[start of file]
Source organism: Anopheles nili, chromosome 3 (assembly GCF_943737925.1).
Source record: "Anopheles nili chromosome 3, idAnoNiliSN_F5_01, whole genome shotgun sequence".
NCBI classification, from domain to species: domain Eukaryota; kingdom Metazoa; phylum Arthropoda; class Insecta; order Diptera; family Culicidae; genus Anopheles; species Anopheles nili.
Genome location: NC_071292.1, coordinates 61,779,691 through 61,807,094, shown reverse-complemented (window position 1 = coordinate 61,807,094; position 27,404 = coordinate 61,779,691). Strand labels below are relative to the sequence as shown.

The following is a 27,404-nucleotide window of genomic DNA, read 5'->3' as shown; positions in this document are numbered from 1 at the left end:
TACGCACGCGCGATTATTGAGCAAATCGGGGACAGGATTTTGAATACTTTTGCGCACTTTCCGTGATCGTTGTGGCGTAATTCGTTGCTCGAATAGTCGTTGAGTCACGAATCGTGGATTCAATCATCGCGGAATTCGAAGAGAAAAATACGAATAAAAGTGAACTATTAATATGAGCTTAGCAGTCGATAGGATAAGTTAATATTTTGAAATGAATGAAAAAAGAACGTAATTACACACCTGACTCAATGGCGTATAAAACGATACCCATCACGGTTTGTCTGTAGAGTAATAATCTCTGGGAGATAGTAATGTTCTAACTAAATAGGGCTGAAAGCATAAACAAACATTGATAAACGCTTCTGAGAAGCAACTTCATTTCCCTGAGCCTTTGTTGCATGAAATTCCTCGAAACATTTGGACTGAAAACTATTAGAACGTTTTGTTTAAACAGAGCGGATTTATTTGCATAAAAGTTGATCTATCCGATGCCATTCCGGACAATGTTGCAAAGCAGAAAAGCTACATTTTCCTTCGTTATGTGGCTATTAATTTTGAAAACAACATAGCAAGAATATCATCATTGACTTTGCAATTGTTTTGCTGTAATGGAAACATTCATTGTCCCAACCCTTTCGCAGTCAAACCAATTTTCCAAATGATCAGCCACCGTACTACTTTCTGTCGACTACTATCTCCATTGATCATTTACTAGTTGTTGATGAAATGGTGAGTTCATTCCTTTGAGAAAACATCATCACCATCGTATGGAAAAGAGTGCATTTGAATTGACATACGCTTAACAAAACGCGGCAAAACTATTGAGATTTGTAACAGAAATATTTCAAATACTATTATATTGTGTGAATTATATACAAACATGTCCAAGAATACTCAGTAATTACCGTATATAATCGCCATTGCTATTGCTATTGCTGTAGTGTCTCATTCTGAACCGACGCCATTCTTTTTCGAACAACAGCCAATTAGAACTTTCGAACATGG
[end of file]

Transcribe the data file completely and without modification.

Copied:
Source organism: Anopheles nili, chromosome 3 (assembly GCF_943737925.1).
Source record: "Anopheles nili chromosome 3, idAnoNiliSN_F5_01, whole genome shotgun sequence".
NCBI classification, from domain to species: domain Eukaryota; kingdom Metazoa; phylum Arthropoda; class Insecta; order Diptera; family Culicidae; genus Anopheles; species Anopheles nili.
Genome location: NC_071292.1, coordinates 61,779,691 through 61,807,094, shown reverse-complemented (window position 1 = coordinate 61,807,094; position 27,404 = coordinate 61,779,691). Strand labels below are relative to the sequence as shown.

The following is a 27,404-nucleotide window of genomic DNA, read 5'->3' as shown; positions in this document are numbered from 1 at the left end:
TACGCACGCGCGATTATTGAGCAAATCGGGGACAGGATTTTGAATACTTTTGCGCACTTTCCGTGATCGTTGTGGCGTAATTCGTTGCTCGAATAGTCGTTGAGTCACGAATCGTGGATTCAATCATCGCGGAATTCGAAGAGAAAAATACGAATAAAAGTGAACTATTAATATGAGCTTAGCAGTCGATAGGATAAGTTAATATTTTGAAATGAATGAAAAAAGAACGTAATTACACACCTGACTCAATGGCGTATAAAACGATACCCATCACGGTTTGTCTGTAGAGTAATAATCTCTGGGAGATAGTAATGTTCTAACTAAATAGGGCTGAAAGCATAAACAAACATTGATAAACGCTTCTGAGAAGCAACTTCATTTCCCTGAGCCTTTGTTGCATGAAATTCCTCGAAACATTTGGACTGAAAACTATTAGAACGTTTTGTTTAAACAGAGCGGATTTATTTGCATAAAAGTTGATCTATCCGATGCCATTCCGGACAATGTTGCAAAGCAGAAAAGCTACATTTTCCTTCGTTATGTGGCTATTAATTTTGAAAACAACATAGCAAGAATATCATCATTGACTTTGCAATTGTTTTGCTGTAATGGAAACATTCATTGTCCCAACCCTTTCGCAGTCAAACCAATTTTCCAAATGATCAGCCACCGTACTACTTTCTGTCGACTACTATCTCCATTGATCATTTACTAGTTGTTGATGAAATGGTGAGTTCATTCCTTTGAGAAAACATCATCACCATCGTATGGAAAAGAGTGCATTTGAATTGACATACGCTTAACAAAACGCGGCAAAACTATTGAGATTTGTAACAGAAATATTTCAAATACTATTATATTGTGTGAATTATATACAAACATGTCCAAGAATACTCAGTAATTACCGTATATAATCGCCATTGCTATTGCTATTGCTGTAGTGTCTCATTCTGAACCGACGCCATTCTTTTTCGAACAACAGCCAATTAGAACTTTCGAACATGG